Conspiracy Thrillers

A Conspiracy Thriller Before Its Time

Why The Manchurian Candidate disappeared for 25 years—and then returned to a world that was primed for it.

Photo illustration by Slate. Stills from © Metro-Goldwyn-Mayer Studios Inc. All Rights Reserved.
Frank Sinatra and Janet Leigh in The Manchurian Candidate (1962)

Photo illustration by Slate. Stills from © Metro-Goldwyn-Mayer Studios Inc. All Rights Reserved.

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Excerpted from Conspiracy Theory in Film, Television, and Politics by Gordon Arnold.

The Manchurian Candidate brought together conspiracy themes as it reframed 1950s-style anti-communist fears into a complicated package. Its fantastic portrayal of brainwashing brings a science-fiction element to the film to explain how seeming innocents could turn against their homeland. This portrayal was more subtle than the mind-control elements of 1950s science-fiction movies such as Invaders from Mars, but in terms of dramatic effect, it worked in the same way. Communism was again seen as a thief of free will. Almost no amount of caution, the film seems to suggest on one level, is too much when confronted with an enemy that can deceive and control the people. The story implies that defeat can come without people even being aware that the fight has started.

John Frankenheimer’s skillful direction glosses over several inconsistencies within the story that extend beyond the dubious possibility of mind control in the way the movie suggests. As the film nears the end, the pace quickens, and viewers have little time to think about the many leaps in logic and the many strokes of luck that would be required for the assassination plot to achieve the outcome the conspirators envision.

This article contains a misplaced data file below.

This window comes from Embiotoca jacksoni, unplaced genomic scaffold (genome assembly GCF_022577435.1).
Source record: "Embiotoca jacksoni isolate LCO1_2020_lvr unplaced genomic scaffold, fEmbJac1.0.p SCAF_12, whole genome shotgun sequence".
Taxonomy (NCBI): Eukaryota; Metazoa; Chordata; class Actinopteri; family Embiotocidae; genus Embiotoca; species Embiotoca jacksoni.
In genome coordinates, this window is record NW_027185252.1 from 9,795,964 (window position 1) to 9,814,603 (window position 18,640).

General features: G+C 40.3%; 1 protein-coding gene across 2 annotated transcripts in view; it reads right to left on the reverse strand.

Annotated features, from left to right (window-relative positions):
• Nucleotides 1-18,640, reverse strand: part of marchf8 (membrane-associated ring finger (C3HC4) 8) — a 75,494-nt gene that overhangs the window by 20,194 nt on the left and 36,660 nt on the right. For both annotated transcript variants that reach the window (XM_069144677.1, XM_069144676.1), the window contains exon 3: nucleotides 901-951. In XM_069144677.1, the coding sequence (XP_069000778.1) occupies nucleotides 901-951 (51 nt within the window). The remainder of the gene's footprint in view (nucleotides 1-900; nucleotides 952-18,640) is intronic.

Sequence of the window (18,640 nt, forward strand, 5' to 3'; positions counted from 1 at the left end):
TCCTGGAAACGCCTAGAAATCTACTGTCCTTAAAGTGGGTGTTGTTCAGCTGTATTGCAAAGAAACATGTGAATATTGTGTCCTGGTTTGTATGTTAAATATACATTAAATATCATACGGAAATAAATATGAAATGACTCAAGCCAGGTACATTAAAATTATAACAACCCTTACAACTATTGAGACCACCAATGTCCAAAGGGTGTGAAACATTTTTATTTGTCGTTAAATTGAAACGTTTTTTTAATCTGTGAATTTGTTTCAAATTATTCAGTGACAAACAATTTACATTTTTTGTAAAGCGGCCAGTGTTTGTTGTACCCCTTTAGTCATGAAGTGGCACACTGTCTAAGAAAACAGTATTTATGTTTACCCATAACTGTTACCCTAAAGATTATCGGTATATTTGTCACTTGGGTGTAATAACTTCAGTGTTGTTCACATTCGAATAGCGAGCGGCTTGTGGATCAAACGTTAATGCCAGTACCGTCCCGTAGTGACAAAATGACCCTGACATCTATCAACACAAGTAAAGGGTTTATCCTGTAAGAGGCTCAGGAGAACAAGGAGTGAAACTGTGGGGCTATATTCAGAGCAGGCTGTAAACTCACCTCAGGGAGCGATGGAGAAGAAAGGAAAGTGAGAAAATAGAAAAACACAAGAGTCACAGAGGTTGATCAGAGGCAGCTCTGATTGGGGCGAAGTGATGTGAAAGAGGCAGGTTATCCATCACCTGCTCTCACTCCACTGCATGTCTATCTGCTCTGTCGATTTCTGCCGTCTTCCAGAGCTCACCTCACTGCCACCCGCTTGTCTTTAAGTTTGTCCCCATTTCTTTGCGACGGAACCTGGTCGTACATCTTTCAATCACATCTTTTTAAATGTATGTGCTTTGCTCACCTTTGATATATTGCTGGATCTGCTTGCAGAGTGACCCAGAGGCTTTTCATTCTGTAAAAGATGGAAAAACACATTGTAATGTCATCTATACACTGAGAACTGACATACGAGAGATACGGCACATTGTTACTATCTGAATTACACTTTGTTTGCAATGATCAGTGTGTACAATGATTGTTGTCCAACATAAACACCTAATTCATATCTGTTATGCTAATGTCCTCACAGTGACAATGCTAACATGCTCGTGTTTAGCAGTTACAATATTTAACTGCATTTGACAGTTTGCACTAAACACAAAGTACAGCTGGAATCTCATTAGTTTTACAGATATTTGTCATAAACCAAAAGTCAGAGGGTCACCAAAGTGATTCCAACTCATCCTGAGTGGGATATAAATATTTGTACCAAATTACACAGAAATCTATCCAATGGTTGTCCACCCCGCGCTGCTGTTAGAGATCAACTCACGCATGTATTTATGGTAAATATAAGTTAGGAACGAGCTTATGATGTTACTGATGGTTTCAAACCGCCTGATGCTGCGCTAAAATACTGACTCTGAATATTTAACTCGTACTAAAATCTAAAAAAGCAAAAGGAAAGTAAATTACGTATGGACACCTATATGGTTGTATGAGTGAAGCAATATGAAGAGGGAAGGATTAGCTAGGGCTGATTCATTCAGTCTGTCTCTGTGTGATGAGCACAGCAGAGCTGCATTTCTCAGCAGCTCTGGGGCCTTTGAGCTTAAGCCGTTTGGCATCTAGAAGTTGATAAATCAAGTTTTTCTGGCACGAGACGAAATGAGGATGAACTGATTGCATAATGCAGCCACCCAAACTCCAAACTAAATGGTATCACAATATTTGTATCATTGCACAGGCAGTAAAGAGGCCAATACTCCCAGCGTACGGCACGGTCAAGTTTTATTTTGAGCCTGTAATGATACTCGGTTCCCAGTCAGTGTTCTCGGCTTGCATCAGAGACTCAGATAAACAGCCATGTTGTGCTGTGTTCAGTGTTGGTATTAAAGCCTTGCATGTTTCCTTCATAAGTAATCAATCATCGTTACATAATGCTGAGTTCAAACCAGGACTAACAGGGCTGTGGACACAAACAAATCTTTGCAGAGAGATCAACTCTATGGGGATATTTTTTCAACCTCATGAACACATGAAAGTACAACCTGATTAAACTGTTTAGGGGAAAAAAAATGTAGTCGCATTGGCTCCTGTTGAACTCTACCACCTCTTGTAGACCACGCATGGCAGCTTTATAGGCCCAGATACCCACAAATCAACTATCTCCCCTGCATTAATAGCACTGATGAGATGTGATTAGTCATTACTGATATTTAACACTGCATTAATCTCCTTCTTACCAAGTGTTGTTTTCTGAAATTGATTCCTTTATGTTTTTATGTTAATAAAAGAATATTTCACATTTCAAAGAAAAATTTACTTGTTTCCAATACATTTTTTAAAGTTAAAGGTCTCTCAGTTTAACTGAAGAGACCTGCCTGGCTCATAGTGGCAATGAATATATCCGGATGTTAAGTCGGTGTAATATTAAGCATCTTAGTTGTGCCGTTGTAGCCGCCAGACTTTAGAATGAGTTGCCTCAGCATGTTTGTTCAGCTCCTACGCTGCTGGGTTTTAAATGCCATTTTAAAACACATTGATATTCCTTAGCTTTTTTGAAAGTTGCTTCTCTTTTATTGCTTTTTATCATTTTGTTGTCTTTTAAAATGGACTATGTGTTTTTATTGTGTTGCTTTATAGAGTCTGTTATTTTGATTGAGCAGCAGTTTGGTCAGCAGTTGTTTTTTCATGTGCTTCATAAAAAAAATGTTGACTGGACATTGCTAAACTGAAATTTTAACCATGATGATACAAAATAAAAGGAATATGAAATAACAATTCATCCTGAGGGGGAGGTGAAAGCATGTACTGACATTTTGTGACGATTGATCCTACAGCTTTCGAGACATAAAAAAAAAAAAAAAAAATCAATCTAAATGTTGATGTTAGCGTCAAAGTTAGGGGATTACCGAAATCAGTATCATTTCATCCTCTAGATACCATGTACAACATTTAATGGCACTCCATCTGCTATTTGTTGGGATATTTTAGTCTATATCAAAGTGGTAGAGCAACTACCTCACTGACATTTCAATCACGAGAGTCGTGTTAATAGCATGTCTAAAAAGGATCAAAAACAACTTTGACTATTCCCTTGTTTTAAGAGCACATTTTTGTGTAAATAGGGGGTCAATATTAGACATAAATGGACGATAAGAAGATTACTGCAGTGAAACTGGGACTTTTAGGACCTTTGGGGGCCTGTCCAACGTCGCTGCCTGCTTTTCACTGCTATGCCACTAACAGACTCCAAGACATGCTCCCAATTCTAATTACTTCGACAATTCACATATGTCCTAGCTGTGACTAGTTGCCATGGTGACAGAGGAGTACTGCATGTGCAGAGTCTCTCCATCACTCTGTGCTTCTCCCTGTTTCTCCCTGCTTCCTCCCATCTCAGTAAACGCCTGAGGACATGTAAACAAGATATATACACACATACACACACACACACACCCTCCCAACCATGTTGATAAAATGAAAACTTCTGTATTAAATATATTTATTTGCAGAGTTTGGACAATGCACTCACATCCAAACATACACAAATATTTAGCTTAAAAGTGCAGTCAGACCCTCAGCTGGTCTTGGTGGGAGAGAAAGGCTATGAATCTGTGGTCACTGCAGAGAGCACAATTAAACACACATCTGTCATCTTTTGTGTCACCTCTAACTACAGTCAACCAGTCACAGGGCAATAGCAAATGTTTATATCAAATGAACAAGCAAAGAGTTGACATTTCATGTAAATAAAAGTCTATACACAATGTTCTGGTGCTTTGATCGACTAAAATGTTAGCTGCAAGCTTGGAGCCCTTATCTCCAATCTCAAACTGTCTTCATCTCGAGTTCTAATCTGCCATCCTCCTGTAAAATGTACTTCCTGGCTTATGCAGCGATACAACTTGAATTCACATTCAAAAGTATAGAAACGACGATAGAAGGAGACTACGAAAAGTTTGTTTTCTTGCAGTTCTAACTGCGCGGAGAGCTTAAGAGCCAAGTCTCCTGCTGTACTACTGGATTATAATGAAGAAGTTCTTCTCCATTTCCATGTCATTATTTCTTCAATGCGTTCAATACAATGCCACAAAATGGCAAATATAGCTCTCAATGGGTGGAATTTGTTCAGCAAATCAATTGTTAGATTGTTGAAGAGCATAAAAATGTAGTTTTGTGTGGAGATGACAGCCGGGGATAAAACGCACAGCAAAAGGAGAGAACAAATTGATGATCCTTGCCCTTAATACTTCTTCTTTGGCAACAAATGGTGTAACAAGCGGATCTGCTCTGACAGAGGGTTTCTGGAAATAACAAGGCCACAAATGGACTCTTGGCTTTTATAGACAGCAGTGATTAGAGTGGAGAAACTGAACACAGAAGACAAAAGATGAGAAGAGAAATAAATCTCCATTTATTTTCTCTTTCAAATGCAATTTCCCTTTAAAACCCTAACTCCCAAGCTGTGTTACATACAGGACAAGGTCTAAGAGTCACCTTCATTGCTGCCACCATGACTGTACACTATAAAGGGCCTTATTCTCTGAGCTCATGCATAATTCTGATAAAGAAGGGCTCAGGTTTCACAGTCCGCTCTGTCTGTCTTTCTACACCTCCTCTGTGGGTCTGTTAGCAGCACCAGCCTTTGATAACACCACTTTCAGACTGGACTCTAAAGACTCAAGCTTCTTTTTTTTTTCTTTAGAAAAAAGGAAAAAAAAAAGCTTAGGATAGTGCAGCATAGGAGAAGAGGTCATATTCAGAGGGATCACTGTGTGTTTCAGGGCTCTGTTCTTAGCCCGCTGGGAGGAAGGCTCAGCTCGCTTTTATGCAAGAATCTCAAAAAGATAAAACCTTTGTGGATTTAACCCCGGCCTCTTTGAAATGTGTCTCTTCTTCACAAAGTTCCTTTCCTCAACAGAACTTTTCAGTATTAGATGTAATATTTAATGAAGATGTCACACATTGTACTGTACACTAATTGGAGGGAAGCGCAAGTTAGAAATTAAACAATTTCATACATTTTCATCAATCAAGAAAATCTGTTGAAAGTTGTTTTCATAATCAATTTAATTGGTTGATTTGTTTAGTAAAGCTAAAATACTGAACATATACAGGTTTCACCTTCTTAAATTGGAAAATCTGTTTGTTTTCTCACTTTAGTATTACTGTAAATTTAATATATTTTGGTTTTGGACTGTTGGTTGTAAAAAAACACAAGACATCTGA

The absurdity of some plot elements is nonetheless difficult to miss, and since Frankenheimer toys with traditional symbols of the all-American life, a satirical reading of the film is suggested. Certainly, there are few dramas in American filmmaking that take the seeming delight that this film does in portraying the dark side of motherhood as construed in mid-20th century America. Raymond, robbed of his free will, turns out to be the victim of his mother’s misguided scheming, having no choice in the matter. A throwaway line early in the film turns out to be prophetic and portending monstrous consequences: “It’s a terrible thing to hate your mother,” he says. Indeed, Raymond’s mother is not merely controlling in the way that assumedly bad mothers are; she is literally his “controller” in an elaborate plot that destroys both of them.

On a broader level, there can hardly have been more dramatic circumstances to accompany the debut of this film. Hitting American theaters on Oct. 24, 1962, its release coincided with the height of the Cuban missile crisis, a time when many Americans feared—quite correctly according to previously secret documents that have since been released—that a nuclear nightmare could occur at any moment. Although the public remained relatively calm during the crisis, a quiet sense of panic was nonetheless evident. Many Americans flocked to supermarkets in order to stock up with provisions in the event that war broke out, even if most citizens tried to go about their business and carry on normal life during those tense days. In such a context, The Manchurian Candidate was surely not much respite for a fearful public, but the currency of the subject matter could not be seriously debated. Fortunately, the Cuban missile crisis ended a few days later with the Soviet agreement to remove its missiles from the island, and life returned to normalcy in most ways. But a portentous context had been established for a film that was to remain a fascinating cultural artifact in future years.